Jump to content


Growing From Seeds

  • Please log in to reply
4 replies to this topic

#1 Abbylovi


    Advanced Member

  • Members
  • PipPipPip
  • 7,349 posts

Posted 05 March 2010 - 07:42 PM

I'm thinking about starting my garden from seeds this year and would love allz y'alls advice. (Hopefully it isn't too late to start in March.)
It is better to have beans and bacon in peace than cakes and ale in fear.

#2 tsquare


    In Memoriam

  • Members
  • PipPipPip
  • 1,452 posts

Posted 05 March 2010 - 07:52 PM

March is not too late if you are planting in May or June as we do in the PNW. My only advice is to try it. I used to start tomatoes from seed on a south facing kitchen counter (in flats with a plastic lid.) I'd harden them off a bit in a protected outside location when they were only wee things and plant them all (all 2"-3" of them) thinking few would survive. I mostly recall the one year I ended up with 35 tomato and 12 tomatillo plants - all matured and produced an abundance! Nothing scientific in my approach.

Some things transplant better than others. Some are better direct seeded. It's worth paying attention and maybe getting some reading material based on where you live. We have "Growing Vegetables West of the Cascades" as great example.

Happy gardening.

#3 Rail Paul

Rail Paul

    Advanced Member

  • Admin
  • PipPipPip
  • 21,566 posts

Posted 05 March 2010 - 10:26 PM

Plants from seed can be a delightful adventure.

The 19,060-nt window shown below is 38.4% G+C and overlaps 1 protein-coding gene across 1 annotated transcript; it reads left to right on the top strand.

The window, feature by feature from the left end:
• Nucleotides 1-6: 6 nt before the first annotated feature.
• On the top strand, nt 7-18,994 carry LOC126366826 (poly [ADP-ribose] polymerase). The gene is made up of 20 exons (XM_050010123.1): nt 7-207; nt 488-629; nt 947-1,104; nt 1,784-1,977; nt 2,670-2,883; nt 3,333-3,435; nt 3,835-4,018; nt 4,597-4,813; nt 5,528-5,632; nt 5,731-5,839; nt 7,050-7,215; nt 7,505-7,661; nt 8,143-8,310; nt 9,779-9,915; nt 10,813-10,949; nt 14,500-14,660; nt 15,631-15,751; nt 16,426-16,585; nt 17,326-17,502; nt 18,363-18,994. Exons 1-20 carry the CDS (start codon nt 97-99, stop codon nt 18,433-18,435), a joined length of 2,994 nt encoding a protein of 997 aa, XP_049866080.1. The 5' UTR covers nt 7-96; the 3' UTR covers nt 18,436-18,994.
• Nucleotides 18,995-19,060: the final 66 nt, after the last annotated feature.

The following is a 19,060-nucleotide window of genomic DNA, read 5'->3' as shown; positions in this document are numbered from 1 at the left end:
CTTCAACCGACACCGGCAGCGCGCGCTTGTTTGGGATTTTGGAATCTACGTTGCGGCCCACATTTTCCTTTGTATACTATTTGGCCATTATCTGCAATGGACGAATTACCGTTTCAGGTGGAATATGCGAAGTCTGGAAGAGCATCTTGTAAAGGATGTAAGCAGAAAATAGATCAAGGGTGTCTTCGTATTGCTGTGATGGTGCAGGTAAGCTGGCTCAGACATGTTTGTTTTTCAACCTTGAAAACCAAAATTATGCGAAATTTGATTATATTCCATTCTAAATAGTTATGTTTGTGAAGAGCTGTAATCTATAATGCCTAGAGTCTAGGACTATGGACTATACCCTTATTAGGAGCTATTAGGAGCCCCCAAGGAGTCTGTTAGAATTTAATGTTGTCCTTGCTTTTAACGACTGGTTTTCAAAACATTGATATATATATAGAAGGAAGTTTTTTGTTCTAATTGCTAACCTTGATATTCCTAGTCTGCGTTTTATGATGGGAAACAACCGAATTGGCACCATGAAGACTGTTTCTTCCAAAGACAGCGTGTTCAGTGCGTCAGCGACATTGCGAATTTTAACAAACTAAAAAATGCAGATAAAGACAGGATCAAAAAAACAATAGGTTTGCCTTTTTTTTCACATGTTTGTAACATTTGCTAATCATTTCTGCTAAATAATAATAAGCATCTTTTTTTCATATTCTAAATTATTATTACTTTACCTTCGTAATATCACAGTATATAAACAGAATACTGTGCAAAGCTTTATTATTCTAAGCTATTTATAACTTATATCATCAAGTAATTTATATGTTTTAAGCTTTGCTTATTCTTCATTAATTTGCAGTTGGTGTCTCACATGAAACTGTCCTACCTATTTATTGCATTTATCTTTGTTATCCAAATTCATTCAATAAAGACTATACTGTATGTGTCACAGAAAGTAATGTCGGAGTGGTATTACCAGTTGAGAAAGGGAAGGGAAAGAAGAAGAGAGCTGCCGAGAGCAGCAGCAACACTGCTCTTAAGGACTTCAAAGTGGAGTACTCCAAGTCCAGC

I do a few plants, usually broccoli, spinach, lettuce, cilantro, and beans from seed. Here's a good overview from Renee's Garden. Renee was the founder of Shepherd Seeds, which she subsequently sold. The Garden offers a great selection of vegetable seeds

Seed Starting
“It must be remembered that there is nothing more difficult to plan, more doubtful of success, nor more dangerous to manage than a new system. For the initiator has the enmity of all who would profit by the preservation of the old institution and merely lukewarm defenders in those who gain by the new ones. ”
Niccolò Machiavelli

#4 fantasty


    Advanced Member

  • Members
  • PipPipPip
  • 2,442 posts

Posted 09 March 2010 - 07:35 PM

I did this last year for the first time using helpful advice from Rail Paul and GG. Went to Lowe's and bought a set of peat pots and a heat lamp. Planted the seeds in late March and more in early April, stuck everything on our SW-facing windowsill, put the light on a timer for evenings, kept everything moist, and by May we had what we needed to put in the ground.
"My hogs were so lean you had to put lard in the pan just to cook your bacon" - Papa Wilson, 1918 - 2007

#5 GG Mora

GG Mora

    Advanced Member

  • Members
  • PipPipPip
  • 9,240 posts

Posted 09 March 2010 - 09:01 PM

I recommend a grow-light of some sort, even if you get strong sun in a windowsill. Sun through a window just isn't enough (in my experience) and your seedlings will get 'leggy' their stems unnaturally elongated in their quest for sun. It makes for less than robust seedlings. Give them plenty of light if you can, set a timer to follow the approximate day length, so the light comes on shortly after sunrise and goes off shortly before sunset. Adjust the timer as the days lengthen; no need to be anal about I adjust mine maybe twice during the 2-month indoor period. It also helps to keep them warm. If the temp is averaging below 65F, growth will be much slower (I learned this last year, when I opted not to wrap my shelves in plastic to keep the heat in).